Stone walls and Little Compton — it’s difficult to imagine one without the other. Treasured artifacts of New England, they have lined the streets and woven through properties of this area …
Stone walls and Little Compton — it’s difficult to imagine one without the other. Treasured artifacts of New England, they have lined the streets and woven through properties of this area since the 1700s, when early farmers dug stones out of the ground and used them as walls to divide their land.
When the owners of property on the Sakonnet River were planning their new home with architect Ron DiMauro, of DiMauro Architects in Newport, they knew early on that stone walls would be an integral part of their new property. “They ground a home,” says DiMauro, whose firm specializes in country and seaside family homes. “We wanted to make it feel like the wall was original to the land and the house was built within it.”
In the planning and design stages, DiMauro did a lot of driving through town, taking photos of walls and studying them. “We wanted to keep to the local stones for the new wall and make it seem like it belonged there,” he says.
Finding stones close to home
Tom O’Connor, owner of O’Connor Design Build in Middletown, who along with his masons would build the wall, was first tasked with finding native stones, which as it turns out, was not an easy job.
“Every area, from Aquidneck Island to Tiverton to Little Compton, has stones that come from different veins,” he says. “Aquidneck has more of a blue shale stone, in Tiverton it’s granite, and in Little Compton, field stone. So my search was limited to Little Compton.”
In setting out to find field stones, O’Connor talked with a lot of local farmers, finally meeting one not far from the new property who had piles of field stones from walls he had taken down and some he was still digging up, which were all perfect for the project. “We did a little bartering for them,” says O’Connor. “He needed a wall re-built and I wanted the stone, so I re-built a wall for him in exchange for the stones.”
Using a combination of stones from the farm and larger ones from a local excavator for the base, O’Connor brought in more than a dozen truckloads for the 100 feet of wall to be built. “We were building an old farm-style wall but also one that needed to be sturdy,” he says. “It would be a hybrid of a wall that looked like it had been there a long time but would also last for 100 years.”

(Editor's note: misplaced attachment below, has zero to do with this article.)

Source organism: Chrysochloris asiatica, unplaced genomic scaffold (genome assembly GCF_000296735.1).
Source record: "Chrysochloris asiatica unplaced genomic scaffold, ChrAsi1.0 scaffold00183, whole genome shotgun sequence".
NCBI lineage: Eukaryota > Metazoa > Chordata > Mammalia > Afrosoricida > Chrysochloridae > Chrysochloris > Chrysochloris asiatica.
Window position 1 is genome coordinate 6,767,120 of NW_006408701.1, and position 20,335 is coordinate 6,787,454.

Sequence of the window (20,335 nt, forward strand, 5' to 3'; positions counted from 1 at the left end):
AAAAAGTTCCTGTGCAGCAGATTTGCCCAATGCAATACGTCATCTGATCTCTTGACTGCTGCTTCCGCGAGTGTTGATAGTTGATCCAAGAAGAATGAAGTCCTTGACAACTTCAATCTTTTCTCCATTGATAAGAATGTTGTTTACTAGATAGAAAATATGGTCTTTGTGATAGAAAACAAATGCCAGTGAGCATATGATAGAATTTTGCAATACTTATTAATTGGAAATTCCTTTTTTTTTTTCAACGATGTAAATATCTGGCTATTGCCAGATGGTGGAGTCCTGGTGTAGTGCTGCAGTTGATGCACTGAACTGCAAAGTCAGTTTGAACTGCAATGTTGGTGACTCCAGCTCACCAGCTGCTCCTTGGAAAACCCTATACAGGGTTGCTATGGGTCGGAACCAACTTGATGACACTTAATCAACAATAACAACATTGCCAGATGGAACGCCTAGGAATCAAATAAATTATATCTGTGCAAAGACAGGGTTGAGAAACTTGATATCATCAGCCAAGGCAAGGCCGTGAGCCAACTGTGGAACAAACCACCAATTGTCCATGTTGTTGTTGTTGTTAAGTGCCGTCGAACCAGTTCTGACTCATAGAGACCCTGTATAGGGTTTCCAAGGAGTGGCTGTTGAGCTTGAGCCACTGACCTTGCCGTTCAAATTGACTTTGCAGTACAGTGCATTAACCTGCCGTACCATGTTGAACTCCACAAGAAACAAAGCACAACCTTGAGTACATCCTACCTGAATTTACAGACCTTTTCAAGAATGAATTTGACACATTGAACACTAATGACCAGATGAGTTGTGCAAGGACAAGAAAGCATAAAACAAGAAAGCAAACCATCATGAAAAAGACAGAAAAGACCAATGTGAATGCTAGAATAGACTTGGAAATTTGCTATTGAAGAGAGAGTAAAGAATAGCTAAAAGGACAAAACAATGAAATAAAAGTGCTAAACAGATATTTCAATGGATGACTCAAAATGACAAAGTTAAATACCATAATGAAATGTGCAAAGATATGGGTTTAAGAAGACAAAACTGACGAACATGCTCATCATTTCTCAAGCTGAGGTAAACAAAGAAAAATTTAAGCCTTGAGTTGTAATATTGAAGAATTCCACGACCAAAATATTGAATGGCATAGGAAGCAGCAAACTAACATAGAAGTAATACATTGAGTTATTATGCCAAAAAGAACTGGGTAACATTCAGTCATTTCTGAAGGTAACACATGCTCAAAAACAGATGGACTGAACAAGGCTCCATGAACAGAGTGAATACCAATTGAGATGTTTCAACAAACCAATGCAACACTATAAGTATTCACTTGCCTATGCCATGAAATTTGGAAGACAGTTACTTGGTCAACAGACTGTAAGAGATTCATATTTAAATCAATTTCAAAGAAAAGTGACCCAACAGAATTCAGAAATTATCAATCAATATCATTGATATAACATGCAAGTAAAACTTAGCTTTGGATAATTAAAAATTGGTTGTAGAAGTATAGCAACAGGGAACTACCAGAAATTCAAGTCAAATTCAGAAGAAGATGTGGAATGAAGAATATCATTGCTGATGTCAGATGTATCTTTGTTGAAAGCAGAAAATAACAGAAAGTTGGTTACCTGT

It starts with a foundation
When it came time to build, Tom and his masons started with the foundation. Traditionally up to three feet is dug down and large heavy stones put in for stability. In this case, he says, they went down 30,” installed a stone base, then added 8 inches of concrete at the base to limit movement and built up from there. Larger stones on the bottom are battered in, or angled towards the center so that gravity would bring the wall into itself and not fall outward. The pieces then get smaller as the wall goes up but stay proportioned with the larger base stones. Larger stones are added in periodically as the wall is built, with longer flat pieces at the very top to cap it off to about a 28” to 30” height. Taking rainy and freezing weather into account, the wall was built to accommodate the elements.
The process was not a fast one, says O’Connor. “Building a new wall to look old is a unique process and something we had to adjust to,” he says. “I would bring my guys over to an old wall on the property and say, ‘It needs to look like this.’ It was a learning process for all of us. We don’t build these kinds of walls every day, and I think my team nailed it.”
Laying stones is an art, says DiMauro. “What Tom and his masons have created, knowing how to lay the stones so perfectly, it’s mesmerizing to watch.”
And the owners couldn’t be happier with what the new walls have brought to their home. “Stone walls add to the soul of a home,” says DiMauro. “There is a good chance that someone else touched these very stones 100 years ago to build their own walls, so there is already a history in them, and that’s so cool and meaningful.”